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AN AGGIE LINE: USU cheerleaders perform during the Aggies' final exhibition game. It's time to cheer for basketball. / Photo by Brianna Mortensen

Today's word on journalism

Friday, November 17, 2006

Q&A with Ed Bradley:

Q: What single issue should be covered more at CBS News?
A: Foreign news.

Q: Have you ever been assigned a story you objected to? How did you deal with it?
A: When I first started in New York at WCBS radio, the assignment editor automatically assigned any story that had a minority in it to me. I objected to being typecast and told him if I didn't get a variety of stories -- as other reporters did -- then I would take it up with the news director.

Q: If you were not in news, what would you be doing?
A: If I had the talent, I'd play bass guitar and sing in a kicking band.

--Ed Bradley, reporter, "60 Minutes," died yesterday of leukemia at age 65 (2006)

Fate of Canyon Road's ash trees depends on another study

LEAFY STREET: Endangered ash trees along Canyon Road.

By Clay Möffitt

October 18, 2006 | LOGAN -- Larry Cannon's voice is being heard regarding the Canyon Road development, but it remains to be seen if it will be enough to save his trees.

Cannon, who has lived at his residence on Canyon Road for about 40 years, was distraught when he found out Logan city was planning on cutting down some of his beloved ash trees on his property.

The trees were scheduled to be taken out as part of the new plan to improve the steep dugway that connects the intersection of 600 East and 400 North to Canyon Road.

"When the designers got to the bottom of the road, they decided they wanted to realign the Canyon Road slightly -- and without giving much thought to it apparently, they decided to take out the trees on the west end of the area."

Logan City Council announced Tuesday that Public Works Director Mark Nielsen will have a study conducted to determine if the road can be widened without uprooting any of the trees.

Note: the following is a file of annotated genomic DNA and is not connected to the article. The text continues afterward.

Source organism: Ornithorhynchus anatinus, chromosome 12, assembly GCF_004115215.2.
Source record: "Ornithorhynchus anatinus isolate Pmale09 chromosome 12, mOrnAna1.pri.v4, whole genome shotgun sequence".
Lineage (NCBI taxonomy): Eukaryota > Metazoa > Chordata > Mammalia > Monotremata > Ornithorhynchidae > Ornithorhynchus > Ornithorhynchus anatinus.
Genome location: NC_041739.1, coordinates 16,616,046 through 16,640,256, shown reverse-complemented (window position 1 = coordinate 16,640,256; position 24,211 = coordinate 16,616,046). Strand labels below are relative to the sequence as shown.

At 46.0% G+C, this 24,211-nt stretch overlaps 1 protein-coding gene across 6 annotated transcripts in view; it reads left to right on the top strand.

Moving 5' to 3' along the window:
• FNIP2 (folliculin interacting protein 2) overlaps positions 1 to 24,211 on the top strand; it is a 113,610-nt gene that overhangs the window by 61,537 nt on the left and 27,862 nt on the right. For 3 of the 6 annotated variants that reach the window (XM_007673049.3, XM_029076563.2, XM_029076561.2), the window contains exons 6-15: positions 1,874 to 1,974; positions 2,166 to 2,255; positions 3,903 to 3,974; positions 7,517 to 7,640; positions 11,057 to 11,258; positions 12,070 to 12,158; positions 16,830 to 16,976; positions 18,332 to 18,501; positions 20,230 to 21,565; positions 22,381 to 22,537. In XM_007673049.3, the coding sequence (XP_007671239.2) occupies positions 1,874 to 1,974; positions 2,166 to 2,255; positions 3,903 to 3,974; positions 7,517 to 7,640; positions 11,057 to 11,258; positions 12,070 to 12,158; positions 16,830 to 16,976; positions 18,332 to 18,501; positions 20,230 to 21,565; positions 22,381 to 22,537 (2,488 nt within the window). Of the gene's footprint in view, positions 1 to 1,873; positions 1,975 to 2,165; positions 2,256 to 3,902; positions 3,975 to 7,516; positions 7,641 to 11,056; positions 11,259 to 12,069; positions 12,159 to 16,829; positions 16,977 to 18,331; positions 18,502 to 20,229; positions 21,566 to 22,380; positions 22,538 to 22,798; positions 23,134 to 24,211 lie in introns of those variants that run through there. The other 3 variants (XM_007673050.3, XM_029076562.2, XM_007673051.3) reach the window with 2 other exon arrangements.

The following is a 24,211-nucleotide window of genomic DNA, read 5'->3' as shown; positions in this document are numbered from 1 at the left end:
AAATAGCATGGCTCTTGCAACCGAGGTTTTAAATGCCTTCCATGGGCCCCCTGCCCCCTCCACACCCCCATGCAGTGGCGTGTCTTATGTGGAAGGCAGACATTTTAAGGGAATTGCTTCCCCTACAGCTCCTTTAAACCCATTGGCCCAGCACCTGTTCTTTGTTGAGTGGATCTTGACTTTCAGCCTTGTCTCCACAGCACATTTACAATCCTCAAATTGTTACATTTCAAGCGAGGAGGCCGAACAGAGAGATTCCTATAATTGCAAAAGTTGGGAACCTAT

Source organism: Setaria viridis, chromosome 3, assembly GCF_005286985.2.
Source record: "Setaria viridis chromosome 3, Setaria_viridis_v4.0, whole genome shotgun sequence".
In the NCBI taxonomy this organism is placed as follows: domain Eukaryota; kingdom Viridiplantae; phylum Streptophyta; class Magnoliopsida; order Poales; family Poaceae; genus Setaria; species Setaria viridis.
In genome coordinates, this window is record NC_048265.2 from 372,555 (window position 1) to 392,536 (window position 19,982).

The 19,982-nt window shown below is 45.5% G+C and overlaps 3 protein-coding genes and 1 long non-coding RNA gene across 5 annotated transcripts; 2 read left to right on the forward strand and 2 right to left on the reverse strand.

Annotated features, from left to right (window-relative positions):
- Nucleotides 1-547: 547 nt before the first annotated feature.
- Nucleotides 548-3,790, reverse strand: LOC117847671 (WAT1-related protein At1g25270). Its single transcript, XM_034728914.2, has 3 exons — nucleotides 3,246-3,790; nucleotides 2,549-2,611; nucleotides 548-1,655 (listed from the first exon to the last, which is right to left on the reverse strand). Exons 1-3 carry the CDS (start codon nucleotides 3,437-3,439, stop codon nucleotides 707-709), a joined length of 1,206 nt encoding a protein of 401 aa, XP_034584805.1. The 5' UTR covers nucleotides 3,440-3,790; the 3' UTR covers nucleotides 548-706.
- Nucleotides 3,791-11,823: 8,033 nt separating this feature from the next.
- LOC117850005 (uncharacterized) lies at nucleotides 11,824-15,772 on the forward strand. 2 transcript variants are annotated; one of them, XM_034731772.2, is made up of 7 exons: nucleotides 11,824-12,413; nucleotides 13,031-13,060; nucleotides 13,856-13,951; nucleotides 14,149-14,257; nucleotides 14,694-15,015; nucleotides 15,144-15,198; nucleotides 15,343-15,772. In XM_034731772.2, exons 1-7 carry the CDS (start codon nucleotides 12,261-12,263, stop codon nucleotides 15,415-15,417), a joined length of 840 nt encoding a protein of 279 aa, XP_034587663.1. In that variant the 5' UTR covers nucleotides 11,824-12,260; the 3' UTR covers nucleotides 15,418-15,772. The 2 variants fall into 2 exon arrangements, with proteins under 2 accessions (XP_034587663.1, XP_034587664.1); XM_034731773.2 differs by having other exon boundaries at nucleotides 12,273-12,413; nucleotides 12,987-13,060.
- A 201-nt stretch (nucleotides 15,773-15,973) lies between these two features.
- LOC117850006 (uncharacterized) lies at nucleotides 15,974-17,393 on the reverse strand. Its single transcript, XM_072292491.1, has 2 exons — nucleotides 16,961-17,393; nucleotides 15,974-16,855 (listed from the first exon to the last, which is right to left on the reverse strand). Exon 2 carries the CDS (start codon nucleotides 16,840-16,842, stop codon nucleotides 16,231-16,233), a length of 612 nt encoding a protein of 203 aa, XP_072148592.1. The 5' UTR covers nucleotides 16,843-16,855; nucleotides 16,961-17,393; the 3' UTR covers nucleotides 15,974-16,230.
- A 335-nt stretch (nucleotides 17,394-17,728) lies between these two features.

"Our goal is that we will examine what we need to do to save the trees," Nielsen said. "Now those impacts will be evaluated in regards to, 'OK, is it easy to save them all, is it not so easy?'"

Neilsen said the study came as a result of a meeting that he, Logan Mayor Randy Watts, Cannon and other residents attended at Mark Lunt's home, which is located along Canyon Road. During the meeting Nielsen agreed to determine if it would be reasonable to perform the renovation.

Cannon says he understands the safety issues regarding the dugway and realizes the construction will allow traffic to flow more efficiently through the island portion of Logan.

"All of that is important and necessary," Cannon said. "We think it's possible to accomplish the same thing by realigning slightly to the south without taking out the trees."

Like Cannon, Lunt opposes having the trees taken out. Although he wants to remain in his home on Canyon Road, he said he has not ruled out the idea of relocation.

"If our quality of life is going to really be damaged... we would consider possibly selling," Lunt said.

But until the study is completed in six weeks, Cannon and Lunt will have to wait.

"Until I get all the information, I'm not going to say yea or nay, that is what our plan is," Nielsen said.

Mayor Watts acknowledged Cannon and the other residents' concern, which pleased Cannon.

"I think the mayor is making a good faith effort to see what can be done," Cannon said. "The mayor is a good friend of mine and I respect his judgment, and I'm very happy to work with him."

And on Tuesday Watts addressed some misunderstandings circulating about his position.

"I've heard everything from we're taking all the trees down, to my view on trees, and I'm personally now attacking every tree, so we'll move ahead with discussion," Watts said.

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